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I know this may appear to be a duplicate question but the other question Straight lines and longest distance doesn't seem to explain in laymans terms. So... I'm trying to understand this but have read loads of stuff about Minkowski space etc but it's still beyond my tiny brain to grasp.

So, would anyone like to tackle this in layman's terms for me please.

The quote I've seen and would like explaining is this..

In space, a straight line describes the shortest distance between two points. In spacetime, by contrast, a straight path yields the longest elapsed time between two events.

I just can't get my head around why the straight line is the longest time in spacetime!

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  • $\begingroup$ Possible duplicates: physics.stackexchange.com/q/303461/2451 and links therein. $\endgroup$
    – Qmechanic
    Nov 22, 2022 at 11:07
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    $\begingroup$ It may not be obvious to OP why the linked question is (functionally) a duplicate. Only one of the answers really gets to the heart of the issue, which is that space and time have opposite signs in the (pseudo-)metric of spacetime $ds^2=-dt^2+dx^22+dy^2+dz^2$. Using that sign convention it becomes clear that one minimizes the length (value of the metric) by maximizing dt, which makes the length become more negative (hence smaller). $\endgroup$
    – Eric Smith
    Nov 22, 2022 at 13:17

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Because of time dilation. If I have to go from A to B in a given coordinate time and I do so by zigzagging all over the place, on average my speed will be pretty high. As seen from an inertial frame, this means that my clock will run slow, and I will measure a shorter time. By going in a straight line at constant speed from A to B, I keep my average speed as low as possible, thus making my clock run as fast as possible, which will make me measure a longer time.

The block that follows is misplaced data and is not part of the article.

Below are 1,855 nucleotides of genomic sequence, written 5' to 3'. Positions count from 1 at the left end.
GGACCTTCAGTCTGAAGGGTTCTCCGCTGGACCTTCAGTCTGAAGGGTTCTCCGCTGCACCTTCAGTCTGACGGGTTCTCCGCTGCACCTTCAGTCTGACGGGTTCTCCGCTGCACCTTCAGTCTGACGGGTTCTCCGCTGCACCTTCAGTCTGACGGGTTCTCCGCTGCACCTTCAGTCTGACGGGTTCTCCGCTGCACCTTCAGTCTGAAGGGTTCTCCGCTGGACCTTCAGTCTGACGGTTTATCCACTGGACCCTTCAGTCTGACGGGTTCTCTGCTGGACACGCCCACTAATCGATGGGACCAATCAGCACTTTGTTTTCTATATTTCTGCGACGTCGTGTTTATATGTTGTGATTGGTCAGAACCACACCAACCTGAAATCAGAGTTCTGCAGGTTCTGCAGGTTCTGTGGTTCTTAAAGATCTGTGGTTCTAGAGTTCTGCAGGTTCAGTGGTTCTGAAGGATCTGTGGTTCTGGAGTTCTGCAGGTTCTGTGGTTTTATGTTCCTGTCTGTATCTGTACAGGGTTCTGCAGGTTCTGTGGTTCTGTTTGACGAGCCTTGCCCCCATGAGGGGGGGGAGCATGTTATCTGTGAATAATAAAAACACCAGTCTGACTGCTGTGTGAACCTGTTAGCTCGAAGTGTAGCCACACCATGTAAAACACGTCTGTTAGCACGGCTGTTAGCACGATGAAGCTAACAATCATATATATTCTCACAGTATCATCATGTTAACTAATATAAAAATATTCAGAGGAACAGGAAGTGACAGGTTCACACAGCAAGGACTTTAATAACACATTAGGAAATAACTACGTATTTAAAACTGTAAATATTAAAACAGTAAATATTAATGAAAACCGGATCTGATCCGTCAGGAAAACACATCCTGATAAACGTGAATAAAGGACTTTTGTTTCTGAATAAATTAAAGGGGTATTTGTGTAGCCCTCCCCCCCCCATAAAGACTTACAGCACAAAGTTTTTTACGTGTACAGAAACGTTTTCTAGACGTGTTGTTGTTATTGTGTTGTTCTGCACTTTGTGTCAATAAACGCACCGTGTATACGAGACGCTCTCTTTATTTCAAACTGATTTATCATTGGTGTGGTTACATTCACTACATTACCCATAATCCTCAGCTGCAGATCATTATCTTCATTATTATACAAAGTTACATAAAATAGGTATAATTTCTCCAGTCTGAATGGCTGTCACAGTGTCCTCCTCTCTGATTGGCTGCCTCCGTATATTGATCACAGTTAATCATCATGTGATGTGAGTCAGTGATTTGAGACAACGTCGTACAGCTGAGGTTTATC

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As I mentioned in a comment: space and time have opposite signs in the spacetime (pseudo)metric. That means that in Minkowski space the "distance squared" $ds^2 = -dt^2 + dx^2 + dy^2 + dz^2$ can become negative. So the "shortest distance" corresponds to the "longest time" in the same way that, say, -20 is smaller than +10 or even -10.

There are some subtleties in the math about what a geodesic is, but for flat spacetime straight (timelike) lines representing massive objects are ones which maximize dt^2 and minimize the other terms.

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  • $\begingroup$ Not sure I agree with this answer. If you use the opposite signature, the longest time maximizes the squared interval instead of minimizing it. Not to mention that proper time is the square root of your expression. $\endgroup$
    – Javier
    Nov 25, 2022 at 20:16
  • $\begingroup$ Yes, if you use the opposite signature then the longest time maximizes the squared interval; but note that then a spacelike straight line will be the longest distance rather than the shortest distance (because spacelike intervals will be negative). That's why I included the disclaimer about geodesics. My general point was to give an intuitive overview for OP rather than rigorous definition. $\endgroup$
    – Eric Smith
    Nov 26, 2022 at 11:00

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